Plyometrics, also known as “jump training” or “plyos”, are exercises based around having muscles exert maximum force in as short a time as possible, with the goal of increasing both speed and power. This training focuses on learning to move from a muscle extension to a contraction in a rapid or “explosive” way, for example with specialized repeated jumping.[1] Plyometrics are primarily used by athletes, especially martial artists and high jumpers,[2] to improve performance,[3] and are used in the fitness field to a much lesser degree.[4]

The term plyometrics was coined by Fred Wilt after watching Soviet athletes prepare for their event in track and field. He felt this was a key to their success.[5] It is a poor term to describe what happens[citation needed] but it has since been accepted and is now well established. When Wilt learned of the work being done by Michael Yessis on Soviet (Russia) training methods, they quickly collaborated to help disseminate information on plyometrics.

Since its introduction in the early 1980s, two forms of plyometrics have evolved. In the original version of plyometrics created by Russian scientist Yuri Verkhoshansky, it was defined as the shock method.[6][7] In this, the athlete would drop down from a height and experience a “shock” upon landing. This in turn would bring about a forced, involuntary eccentric contraction which was then immediately switched to a concentric contraction as the athlete jumped upward. The landing and takeoff were executed in an extremely short period of time, in the range of 0.1- 0.2 seconds. The shock method is the most effective method used by athletes to improve their speed, quickness and power after development of a strong strength base.[7]

Rather than using the term plyometrics to indicate exercises utilizing the shock method, it may be preferable to use the term explosive or true plyometrics which can be considered the same as the plyometrics originally created by Verkhoshansky.[3] The shock method that he created was the result of studying the actions that occur in running and jumping. He found that the landings and takeoffs in these two skills involved high ground reaction forces that were executed in an extremely quick and explosive manner. For example, time of execution of the landing and takeoff in jumping was close to 0.20 seconds and in sprinting it was approximately 0.10 seconds.[6]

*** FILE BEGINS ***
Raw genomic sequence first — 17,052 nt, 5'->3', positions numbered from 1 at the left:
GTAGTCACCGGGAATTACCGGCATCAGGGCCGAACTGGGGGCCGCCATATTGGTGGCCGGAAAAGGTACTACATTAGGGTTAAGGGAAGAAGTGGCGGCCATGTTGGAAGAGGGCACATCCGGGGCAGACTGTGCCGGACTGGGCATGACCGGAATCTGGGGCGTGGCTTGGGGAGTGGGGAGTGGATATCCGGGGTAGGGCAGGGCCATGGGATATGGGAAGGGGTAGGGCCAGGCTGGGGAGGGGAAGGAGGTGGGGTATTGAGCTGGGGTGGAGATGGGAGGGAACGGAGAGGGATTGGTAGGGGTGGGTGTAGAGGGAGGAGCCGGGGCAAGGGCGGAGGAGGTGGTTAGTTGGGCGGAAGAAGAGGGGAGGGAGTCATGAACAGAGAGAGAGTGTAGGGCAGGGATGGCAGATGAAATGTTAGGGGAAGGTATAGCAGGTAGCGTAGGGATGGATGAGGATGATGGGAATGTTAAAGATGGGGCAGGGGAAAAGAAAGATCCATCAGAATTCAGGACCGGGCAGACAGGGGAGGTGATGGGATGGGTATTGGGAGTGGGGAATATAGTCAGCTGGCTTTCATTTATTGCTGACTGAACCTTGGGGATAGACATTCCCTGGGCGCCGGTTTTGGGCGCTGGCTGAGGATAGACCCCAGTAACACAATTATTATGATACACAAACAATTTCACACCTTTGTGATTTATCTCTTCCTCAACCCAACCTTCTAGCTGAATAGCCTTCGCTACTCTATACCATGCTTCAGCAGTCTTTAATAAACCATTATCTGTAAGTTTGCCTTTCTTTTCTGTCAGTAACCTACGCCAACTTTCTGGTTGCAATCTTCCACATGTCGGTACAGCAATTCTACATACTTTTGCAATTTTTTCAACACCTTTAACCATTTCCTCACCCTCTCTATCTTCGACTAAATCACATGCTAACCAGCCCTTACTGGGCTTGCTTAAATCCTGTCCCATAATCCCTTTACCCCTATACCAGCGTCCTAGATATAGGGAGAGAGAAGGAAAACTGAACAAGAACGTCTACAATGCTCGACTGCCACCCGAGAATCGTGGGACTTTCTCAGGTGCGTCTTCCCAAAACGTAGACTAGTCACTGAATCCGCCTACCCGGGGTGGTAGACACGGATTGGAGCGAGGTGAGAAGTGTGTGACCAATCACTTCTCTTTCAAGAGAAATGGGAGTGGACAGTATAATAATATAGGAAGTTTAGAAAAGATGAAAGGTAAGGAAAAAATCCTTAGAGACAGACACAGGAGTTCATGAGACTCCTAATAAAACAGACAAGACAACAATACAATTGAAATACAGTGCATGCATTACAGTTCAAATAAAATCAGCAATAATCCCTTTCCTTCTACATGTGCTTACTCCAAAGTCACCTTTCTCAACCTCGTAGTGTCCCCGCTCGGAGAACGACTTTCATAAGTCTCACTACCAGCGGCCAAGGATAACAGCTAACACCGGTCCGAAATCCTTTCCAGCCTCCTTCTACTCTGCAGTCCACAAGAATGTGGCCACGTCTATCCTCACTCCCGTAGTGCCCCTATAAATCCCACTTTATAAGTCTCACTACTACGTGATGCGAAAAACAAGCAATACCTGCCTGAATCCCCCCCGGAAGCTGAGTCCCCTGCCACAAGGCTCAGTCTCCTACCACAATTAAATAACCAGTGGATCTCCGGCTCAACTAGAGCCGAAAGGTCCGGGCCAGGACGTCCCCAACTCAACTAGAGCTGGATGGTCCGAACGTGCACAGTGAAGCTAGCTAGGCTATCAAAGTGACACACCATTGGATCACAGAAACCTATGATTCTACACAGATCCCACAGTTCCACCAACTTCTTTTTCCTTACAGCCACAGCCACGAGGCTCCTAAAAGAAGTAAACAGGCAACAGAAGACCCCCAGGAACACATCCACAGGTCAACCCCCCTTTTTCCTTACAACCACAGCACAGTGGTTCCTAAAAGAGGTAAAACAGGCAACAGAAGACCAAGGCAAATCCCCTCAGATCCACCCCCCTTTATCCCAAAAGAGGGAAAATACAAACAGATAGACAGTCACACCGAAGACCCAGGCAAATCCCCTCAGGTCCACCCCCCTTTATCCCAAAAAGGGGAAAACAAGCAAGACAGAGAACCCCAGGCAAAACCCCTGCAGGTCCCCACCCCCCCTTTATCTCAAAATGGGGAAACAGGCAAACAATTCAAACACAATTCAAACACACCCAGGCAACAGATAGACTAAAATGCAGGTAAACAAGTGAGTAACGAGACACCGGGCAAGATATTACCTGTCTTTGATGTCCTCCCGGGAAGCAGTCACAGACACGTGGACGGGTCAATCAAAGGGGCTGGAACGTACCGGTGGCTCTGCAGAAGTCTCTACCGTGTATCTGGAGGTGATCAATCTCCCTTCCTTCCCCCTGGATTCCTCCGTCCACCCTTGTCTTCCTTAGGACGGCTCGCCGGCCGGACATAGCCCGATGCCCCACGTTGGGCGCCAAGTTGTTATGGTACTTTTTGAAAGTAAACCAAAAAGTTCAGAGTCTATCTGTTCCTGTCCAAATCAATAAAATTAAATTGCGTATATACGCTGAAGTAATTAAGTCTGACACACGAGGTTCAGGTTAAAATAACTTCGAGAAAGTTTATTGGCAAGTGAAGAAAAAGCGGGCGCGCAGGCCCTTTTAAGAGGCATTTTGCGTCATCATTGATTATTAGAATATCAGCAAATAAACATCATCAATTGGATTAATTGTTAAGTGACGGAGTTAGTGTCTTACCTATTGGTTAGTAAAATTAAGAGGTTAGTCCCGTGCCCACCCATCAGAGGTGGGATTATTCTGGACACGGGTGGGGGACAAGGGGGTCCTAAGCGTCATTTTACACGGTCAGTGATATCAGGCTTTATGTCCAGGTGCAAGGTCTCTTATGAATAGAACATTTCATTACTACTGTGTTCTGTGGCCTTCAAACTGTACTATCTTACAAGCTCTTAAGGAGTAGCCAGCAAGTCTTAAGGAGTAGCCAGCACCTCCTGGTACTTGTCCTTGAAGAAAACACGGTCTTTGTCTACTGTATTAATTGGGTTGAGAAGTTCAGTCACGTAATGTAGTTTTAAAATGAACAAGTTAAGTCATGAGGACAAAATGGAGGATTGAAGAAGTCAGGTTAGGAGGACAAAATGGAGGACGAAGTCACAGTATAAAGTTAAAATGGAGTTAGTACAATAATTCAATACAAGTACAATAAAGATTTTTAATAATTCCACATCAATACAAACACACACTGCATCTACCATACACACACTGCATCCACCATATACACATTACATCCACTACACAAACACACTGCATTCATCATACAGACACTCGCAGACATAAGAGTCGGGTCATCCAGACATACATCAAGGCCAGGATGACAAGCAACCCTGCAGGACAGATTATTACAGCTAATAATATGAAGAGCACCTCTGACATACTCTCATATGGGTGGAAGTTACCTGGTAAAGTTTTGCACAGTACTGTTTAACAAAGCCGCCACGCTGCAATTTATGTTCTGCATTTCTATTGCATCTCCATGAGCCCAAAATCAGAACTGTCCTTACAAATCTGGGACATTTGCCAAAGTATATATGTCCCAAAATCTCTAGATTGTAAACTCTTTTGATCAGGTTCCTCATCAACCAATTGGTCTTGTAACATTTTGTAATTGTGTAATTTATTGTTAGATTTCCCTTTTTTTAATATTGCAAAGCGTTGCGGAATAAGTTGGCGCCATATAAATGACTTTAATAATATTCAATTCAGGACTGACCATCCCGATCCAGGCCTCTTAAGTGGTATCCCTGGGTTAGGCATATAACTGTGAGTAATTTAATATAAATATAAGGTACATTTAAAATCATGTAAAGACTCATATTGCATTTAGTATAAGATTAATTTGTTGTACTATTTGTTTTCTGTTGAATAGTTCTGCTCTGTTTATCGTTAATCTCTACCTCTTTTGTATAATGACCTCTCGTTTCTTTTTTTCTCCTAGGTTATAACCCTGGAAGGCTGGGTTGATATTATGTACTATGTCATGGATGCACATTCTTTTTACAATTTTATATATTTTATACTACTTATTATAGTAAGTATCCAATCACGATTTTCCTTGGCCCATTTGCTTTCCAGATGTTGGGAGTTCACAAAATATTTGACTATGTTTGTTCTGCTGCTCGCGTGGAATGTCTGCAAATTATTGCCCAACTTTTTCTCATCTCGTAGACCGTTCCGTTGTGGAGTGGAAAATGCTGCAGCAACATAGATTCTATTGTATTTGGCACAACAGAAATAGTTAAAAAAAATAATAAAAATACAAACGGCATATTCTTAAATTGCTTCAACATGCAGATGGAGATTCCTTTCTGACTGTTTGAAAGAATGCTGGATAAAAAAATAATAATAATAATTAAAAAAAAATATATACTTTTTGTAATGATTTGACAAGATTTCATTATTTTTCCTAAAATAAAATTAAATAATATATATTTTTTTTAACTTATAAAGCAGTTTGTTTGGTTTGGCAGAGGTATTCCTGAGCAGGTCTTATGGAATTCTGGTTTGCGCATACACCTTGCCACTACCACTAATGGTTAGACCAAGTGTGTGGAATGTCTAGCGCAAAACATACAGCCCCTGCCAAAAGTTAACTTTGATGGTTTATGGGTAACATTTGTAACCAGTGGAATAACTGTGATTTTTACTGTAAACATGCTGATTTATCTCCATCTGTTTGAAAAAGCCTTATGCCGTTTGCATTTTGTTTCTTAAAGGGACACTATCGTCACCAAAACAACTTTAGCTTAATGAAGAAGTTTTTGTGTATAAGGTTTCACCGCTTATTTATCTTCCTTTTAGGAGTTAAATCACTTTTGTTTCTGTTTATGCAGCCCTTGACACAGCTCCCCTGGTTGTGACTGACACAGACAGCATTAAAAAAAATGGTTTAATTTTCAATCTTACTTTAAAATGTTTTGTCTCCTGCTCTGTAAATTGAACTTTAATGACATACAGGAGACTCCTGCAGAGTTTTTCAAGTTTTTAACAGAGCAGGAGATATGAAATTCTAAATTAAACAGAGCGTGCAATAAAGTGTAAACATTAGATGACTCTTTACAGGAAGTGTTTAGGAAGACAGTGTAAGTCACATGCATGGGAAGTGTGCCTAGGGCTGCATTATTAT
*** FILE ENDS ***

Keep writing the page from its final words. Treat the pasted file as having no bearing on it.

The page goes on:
Since one of the main objectives of the Soviet research was to develop practical methods of training to improve athletic performance, Verkhoshansky tackled the task of how these forces in explosive execution could be duplicated in an exercise. By doing exercises such as the depth jump, that he created, the athlete would enhance his ability in the takeoff and his resultant performance in the running or jumping event.[7] He experimented with many different exercises but the depth jump appeared to be the best for duplicating the forces in the landing and takeoff.

The second version of plyometrics, seen to a very great extent in the United States, relates to doing any and all forms of jumps regardless of execution time. Such jumps cannot be considered truly plyometric (as described by Verkhoshansky) since the intensity of execution is much less and the time required for transitioning from the eccentric to the concentric contraction is much greater. The term plyometrics became very popular with the publication of many books on the subject matter. It now appears impossible to go back to its original meaning and method of execution.

As a result, it is important to distinguish which type of “plyometric” exercise is used in order to determine its effectiveness and potential to receive the stated benefits. Understand that even though the name plyometrics is given to all jumps, not all jumps are plyometric.